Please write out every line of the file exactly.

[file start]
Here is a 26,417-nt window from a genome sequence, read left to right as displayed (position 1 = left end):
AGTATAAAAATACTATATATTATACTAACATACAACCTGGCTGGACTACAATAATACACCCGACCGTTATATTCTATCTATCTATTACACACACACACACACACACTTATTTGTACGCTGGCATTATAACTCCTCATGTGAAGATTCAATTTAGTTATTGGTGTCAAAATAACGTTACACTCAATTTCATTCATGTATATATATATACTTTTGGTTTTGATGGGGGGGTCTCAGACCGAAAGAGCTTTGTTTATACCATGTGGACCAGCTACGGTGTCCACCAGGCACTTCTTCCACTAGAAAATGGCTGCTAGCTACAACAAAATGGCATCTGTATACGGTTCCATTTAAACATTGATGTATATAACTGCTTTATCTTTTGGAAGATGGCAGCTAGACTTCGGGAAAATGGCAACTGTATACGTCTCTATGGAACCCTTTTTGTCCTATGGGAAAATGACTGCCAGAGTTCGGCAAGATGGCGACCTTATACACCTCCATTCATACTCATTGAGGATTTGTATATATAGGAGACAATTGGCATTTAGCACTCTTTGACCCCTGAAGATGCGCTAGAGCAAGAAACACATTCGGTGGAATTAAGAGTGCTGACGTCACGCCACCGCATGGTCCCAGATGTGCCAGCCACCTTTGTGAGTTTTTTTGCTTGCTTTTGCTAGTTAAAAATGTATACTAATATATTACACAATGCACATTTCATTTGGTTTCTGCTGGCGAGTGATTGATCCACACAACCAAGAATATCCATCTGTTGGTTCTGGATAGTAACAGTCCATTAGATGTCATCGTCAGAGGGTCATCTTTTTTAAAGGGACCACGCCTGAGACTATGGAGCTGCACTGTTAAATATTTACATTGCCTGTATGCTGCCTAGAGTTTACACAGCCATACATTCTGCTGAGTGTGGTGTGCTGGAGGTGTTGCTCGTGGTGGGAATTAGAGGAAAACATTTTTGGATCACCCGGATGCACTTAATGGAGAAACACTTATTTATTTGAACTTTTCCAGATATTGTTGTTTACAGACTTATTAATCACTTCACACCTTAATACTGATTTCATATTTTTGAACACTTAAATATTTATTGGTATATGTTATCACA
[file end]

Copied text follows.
Here is a 26,417-nt window from a genome sequence, read left to right as displayed (position 1 = left end):
AGTATAAAAATACTATATATTATACTAACATACAACCTGGCTGGACTACAATAATACACCCGACCGTTATATTCTATCTATCTATTACACACACACACACACACACTTATTTGTACGCTGGCATTATAACTCCTCATGTGAAGATTCAATTTAGTTATTGGTGTCAAAATAACGTTACACTCAATTTCATTCATGTATATATATATACTTTTGGTTTTGATGGGGGGGTCTCAGACCGAAAGAGCTTTGTTTATACCATGTGGACCAGCTACGGTGTCCACCAGGCACTTCTTCCACTAGAAAATGGCTGCTAGCTACAACAAAATGGCATCTGTATACGGTTCCATTTAAACATTGATGTATATAACTGCTTTATCTTTTGGAAGATGGCAGCTAGACTTCGGGAAAATGGCAACTGTATACGTCTCTATGGAACCCTTTTTGTCCTATGGGAAAATGACTGCCAGAGTTCGGCAAGATGGCGACCTTATACACCTCCATTCATACTCATTGAGGATTTGTATATATAGGAGACAATTGGCATTTAGCACTCTTTGACCCCTGAAGATGCGCTAGAGCAAGAAACACATTCGGTGGAATTAAGAGTGCTGACGTCACGCCACCGCATGGTCCCAGATGTGCCAGCCACCTTTGTGAGTTTTTTTGCTTGCTTTTGCTAGTTAAAAATGTATACTAATATATTACACAATGCACATTTCATTTGGTTTCTGCTGGCGAGTGATTGATCCACACAACCAAGAATATCCATCTGTTGGTTCTGGATAGTAACAGTCCATTAGATGTCATCGTCAGAGGGTCATCTTTTTTAAAGGGACCACGCCTGAGACTATGGAGCTGCACTGTTAAATATTTACATTGCCTGTATGCTGCCTAGAGTTTACACAGCCATACATTCTGCTGAGTGTGGTGTGCTGGAGGTGTTGCTCGTGGTGGGAATTAGAGGAAAACATTTTTGGATCACCCGGATGCACTTAATGGAGAAACACTTATTTATTTGAACTTTTCCAGATATTGTTGTTTACAGACTTATTAATCACTTCACACCTTAATACTGATTTCATATTTTTGAACACTTAAATATTTATTGGTATATGTTATCACA